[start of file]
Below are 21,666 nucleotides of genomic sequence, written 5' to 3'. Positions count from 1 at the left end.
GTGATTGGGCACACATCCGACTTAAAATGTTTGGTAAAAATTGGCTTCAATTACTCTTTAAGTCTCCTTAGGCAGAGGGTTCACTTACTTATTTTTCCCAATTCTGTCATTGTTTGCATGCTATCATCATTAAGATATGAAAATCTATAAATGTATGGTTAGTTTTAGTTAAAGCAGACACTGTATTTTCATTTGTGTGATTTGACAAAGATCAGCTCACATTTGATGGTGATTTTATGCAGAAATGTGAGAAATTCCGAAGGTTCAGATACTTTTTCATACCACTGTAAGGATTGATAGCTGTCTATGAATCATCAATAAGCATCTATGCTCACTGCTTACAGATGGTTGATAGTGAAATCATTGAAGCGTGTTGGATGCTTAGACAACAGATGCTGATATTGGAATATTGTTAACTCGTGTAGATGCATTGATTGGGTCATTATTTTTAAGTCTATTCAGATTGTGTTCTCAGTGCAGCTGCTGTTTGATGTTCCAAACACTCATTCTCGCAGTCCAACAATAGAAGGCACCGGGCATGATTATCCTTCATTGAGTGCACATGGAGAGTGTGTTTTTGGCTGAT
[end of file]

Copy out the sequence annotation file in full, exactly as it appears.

Below are 21,666 nucleotides of genomic sequence, written 5' to 3'. Positions count from 1 at the left end.
GTGATTGGGCACACATCCGACTTAAAATGTTTGGTAAAAATTGGCTTCAATTACTCTTTAAGTCTCCTTAGGCAGAGGGTTCACTTACTTATTTTTCCCAATTCTGTCATTGTTTGCATGCTATCATCATTAAGATATGAAAATCTATAAATGTATGGTTAGTTTTAGTTAAAGCAGACACTGTATTTTCATTTGTGTGATTTGACAAAGATCAGCTCACATTTGATGGTGATTTTATGCAGAAATGTGAGAAATTCCGAAGGTTCAGATACTTTTTCATACCACTGTAAGGATTGATAGCTGTCTATGAATCATCAATAAGCATCTATGCTCACTGCTTACAGATGGTTGATAGTGAAATCATTGAAGCGTGTTGGATGCTTAGACAACAGATGCTGATATTGGAATATTGTTAACTCGTGTAGATGCATTGATTGGGTCATTATTTTTAAGTCTATTCAGATTGTGTTCTCAGTGCAGCTGCTGTTTGATGTTCCAAACACTCATTCTCGCAGTCCAACAATAGAAGGCACCGGGCATGATTATCCTTCATTGAGTGCACATGGAGAGTGTGTTTTTGGCTGAT